Date: November 2003
Reviewed: Hardcover / Reviewed ARC
it at Amazon
Notes: Kristin Johnson released her second book, CHRISTMAS
COOKIES ARE FOR GIVING, co-written with Mimi Cummins, in October
2003.Her third book, ORDINARY MIRACLES: My Incredible Spiritual,
Artistic and Scientific Journey, co-written with Sir Rupert
A.L. Perrin, M.D., will be published by PublishAmerica in 2004.
By Louis Bayard
doesn't love A Christmas Carol as well as the myriad movies
and retellings it has spawned (the best being the 1980s version
with George C. Scott as Ebenezer Scrooge, "Mickey's Christmas
Carol" and Patrick Stewart's one-man show)? But did you wonder
if Ebenezer was, to Tiny Tim, a "second father"? What
happened to Bob Cratchit
and to Tiny Tim himself?
those who still bear a grudge against Charles Dickens for all those
high school and college readings of Hard Times and A Tale
of Two Cities, Louis Bayard's novel Mr. Timothy is not
the Cliff's Notes version of literature but a worthy successor to
Dickens, with the same superb special touch for arousing suspense
and horror. Ghosts follow young Tiny Tim, now grown into Mr. Timothy
Cratchit, specifically a young girl as well as venerable old Bob.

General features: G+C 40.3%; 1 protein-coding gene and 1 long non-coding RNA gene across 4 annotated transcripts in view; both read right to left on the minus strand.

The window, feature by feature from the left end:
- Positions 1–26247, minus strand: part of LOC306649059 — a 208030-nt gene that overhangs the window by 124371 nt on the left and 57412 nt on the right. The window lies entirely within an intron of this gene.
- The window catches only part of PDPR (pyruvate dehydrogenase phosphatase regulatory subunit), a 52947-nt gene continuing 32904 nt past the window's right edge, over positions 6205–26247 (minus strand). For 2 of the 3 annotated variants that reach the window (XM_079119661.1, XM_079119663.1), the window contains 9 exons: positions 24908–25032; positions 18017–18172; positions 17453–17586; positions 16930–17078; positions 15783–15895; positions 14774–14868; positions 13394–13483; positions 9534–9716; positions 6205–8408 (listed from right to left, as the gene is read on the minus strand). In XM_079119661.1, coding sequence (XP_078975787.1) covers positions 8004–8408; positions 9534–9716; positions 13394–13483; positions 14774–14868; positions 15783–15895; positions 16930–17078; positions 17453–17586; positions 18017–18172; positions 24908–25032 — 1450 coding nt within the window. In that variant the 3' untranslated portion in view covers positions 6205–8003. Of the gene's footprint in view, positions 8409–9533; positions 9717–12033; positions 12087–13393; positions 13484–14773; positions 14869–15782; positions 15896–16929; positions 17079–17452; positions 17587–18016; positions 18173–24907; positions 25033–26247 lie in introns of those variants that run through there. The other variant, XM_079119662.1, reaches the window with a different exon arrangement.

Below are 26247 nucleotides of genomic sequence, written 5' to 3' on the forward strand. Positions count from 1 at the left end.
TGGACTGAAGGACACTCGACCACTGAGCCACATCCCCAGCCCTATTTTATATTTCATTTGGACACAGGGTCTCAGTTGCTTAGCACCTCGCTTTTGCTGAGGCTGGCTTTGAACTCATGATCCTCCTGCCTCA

Timothy's life is already surreal as he teaches Robinson Crusoe
in secret to Mrs. Sharpe, a madam of a high-class brothel, the Heidi
Fleiss of her day
that is, if Heidi Fleiss dealt in child prostitution.
The plot against foreign young girls Timothy uncovers, with the
help of an engaging Italian orphan and victim named Philomela and
a Haley Joel Osment-type youngster Colin the Melodious, makes even
Michael Jackson look normal. In the wake of the Elizabeth Smart,
Danielle van Dam, and JonBenet Ramsey cases, this novel serves as
an unexpected social commentary. Dickens would surely have approved.
would also have enjoyed Timothy Cratchit, his tender kinship with
Ebenezer Scrooge (not quite an uncle, but as it turns out, a father
figure for Colin the Melodious), his own conflicted feelings about
pedophilia from a former tutor (no, it's not the Gloved One gone
Victorian), his awkward relationships with women, his father-son
kinship with the salty sea dog Captain Gully, hand his search for
a place in the world beyond his childhood Pip-like fantasy of being
whisked away and being made a gentleman.
characters are more flawed and likeable than Dickensian models,
the villains are the epitome of evil, and we get to see Tiny Tim
become "Not so tiny any more."